Reference Date: 28-May-2014
FOOD SECURITY SNAPSHOT
Recent floods affect the 2014 winter cereal production prospects
New agriculture and rural development strategy compatible with WTO and EU requirements in preparation
Export potential for 2014/15 marketing year (July/June) depends on the final damages from floods
Prospects for winter cereals negatively impacted by recent floods
In early May 2014, in Serbia prospects for winter cereal crops (mainly wheat and barley), for harvest from June/July were favourable owing to a mild winter. The wheat crop was forecast at 2.4 million tonnes, compared to the average of about 2 million tonnes in the last five years but 11 percent below last year’s bumper crop of 2.7 million tonnes. As yet there are no official figures on flood damage. The relatively smaller barley crop is forecast at 275 000 tonnes, about 20 percent and 4 percent below last year and the previous five-year average. There has been a shift in the country towards more winter crops (mostly wheat and barley) as during several years of high summer temperatures damaged spring crops, such as the maize crop which was damaged by the summer drought in 2012.
The maize crop, planted in March/April and to be harvested in September/October, is forecast at about 6.8 million tonnes, compared to the average of the last five years of about 6 million tonnes and 5.9 million tonnes in 2013. This forecast is also made before the recent floods.
Accordingly, the aggregate 2014 cereal production, forecast at around 9.5 million tonnes, was expected to be about 6 percent higher than in the previous year’s level.
However, the extreme floods in the region caused by heavy rainfall during three days from 14 to 16 May threatened field crops as well as livestock production. Precipitation in most parts of the country in the second dekad of May 2014 reached over 100 mm per dekad, compared to 10‑50 mm in the second dekad of May 2013. In almost the entire country, the relative difference in the second dekad of May 2014 compared to the long-term average was more than 80 percent.
According to local reports, 80 000 hectares of arable land were flooded and thousands of livestock are dead. Although final damages remain to be assessed with the retreat of flood waters, preliminary assessments indicate that the floods damaged cereal crops, soybeans, sunflowers as well as horticulture products. Infrastructures, processing facilities and farm equipment have also been affected. Spring crops (maize, spring barley, soybeans) may have been affected more than the relatively firmly established winter crops. Nevertheless, diseases resulting from excess moisture, such as yellow rust, are likely to emerge. Completion of the first assessment of damages is planned for the end of May. Options to mitigate consequences of the floods are currently being discussed.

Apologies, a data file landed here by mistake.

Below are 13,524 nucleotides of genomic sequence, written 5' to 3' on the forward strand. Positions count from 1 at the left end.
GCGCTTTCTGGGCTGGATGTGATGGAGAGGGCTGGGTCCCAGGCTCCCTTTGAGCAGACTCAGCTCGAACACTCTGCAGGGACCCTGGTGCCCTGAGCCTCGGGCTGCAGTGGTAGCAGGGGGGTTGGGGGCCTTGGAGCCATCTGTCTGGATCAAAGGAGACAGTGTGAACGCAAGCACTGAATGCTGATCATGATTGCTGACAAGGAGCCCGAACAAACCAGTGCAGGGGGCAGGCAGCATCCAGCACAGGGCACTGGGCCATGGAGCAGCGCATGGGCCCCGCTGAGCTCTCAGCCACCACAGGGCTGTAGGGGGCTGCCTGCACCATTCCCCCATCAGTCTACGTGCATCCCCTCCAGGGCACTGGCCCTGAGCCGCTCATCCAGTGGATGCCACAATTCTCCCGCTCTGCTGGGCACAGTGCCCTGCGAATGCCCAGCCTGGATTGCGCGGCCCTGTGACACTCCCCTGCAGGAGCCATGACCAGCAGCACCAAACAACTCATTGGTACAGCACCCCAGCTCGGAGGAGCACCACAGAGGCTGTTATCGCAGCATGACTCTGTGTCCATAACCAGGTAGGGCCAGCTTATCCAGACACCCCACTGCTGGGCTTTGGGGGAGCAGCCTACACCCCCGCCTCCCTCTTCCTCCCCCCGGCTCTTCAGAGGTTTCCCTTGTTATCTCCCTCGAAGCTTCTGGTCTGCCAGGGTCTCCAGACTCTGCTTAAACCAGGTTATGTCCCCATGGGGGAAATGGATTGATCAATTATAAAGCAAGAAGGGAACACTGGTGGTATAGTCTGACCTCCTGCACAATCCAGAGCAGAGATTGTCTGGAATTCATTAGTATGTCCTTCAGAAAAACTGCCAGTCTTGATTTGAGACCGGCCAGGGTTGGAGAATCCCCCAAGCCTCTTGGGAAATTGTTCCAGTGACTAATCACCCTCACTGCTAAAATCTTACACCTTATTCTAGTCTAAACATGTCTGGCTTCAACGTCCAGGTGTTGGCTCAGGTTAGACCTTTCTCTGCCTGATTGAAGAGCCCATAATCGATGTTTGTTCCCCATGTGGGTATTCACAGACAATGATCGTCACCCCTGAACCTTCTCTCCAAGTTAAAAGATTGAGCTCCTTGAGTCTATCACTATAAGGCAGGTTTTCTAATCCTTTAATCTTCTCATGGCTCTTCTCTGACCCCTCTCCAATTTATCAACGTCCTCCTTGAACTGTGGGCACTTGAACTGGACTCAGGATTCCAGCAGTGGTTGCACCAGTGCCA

New agriculture and rural development strategy
In January 2014, the Ministry of Agriculture, Forestry and Water Management Ministry of Agriculture prepared new Draft Agriculture and Rural Development Strategy for 2014–2024, a requisite for receiving EU funding. The strategy meets EU and WTO requirements.
For 2014, approximately USD 365 million have been allocated to production subsidies mostly for milk, livestock and fruits; USD 114 million to diesel fuel payments and certified seeds refunds and USD 71 million for new investments in food and agriculture. According to the law passed by the Parliament, not less than 5 percent of Serbia’s total budget should be allocated to agriculture. Interest rates for short-term farm loans for agricultural capital investments are also subsidized.
Export potential for 2014/15 marketing year (July/June) to be determined
Before the floods, Serbia was expected to return to the world markets in the 2014/15 marketing year with maize surplus of about 2 million tonnes. It is expected that export potential of the country will suffer while the domestic market will remain sufficiently supplied despite the floods. In the past five years, Serbia exported on average about 2 million tonnes of cereals a year, mainly wheat and maize. Serbia plays an important role as a supplier of cereals to neighbouring countries: Albania, Bosnia and Herzegovina, Montenegro, and FYR Macedonia which are heavily dependent on imports to cover their domestic consumption.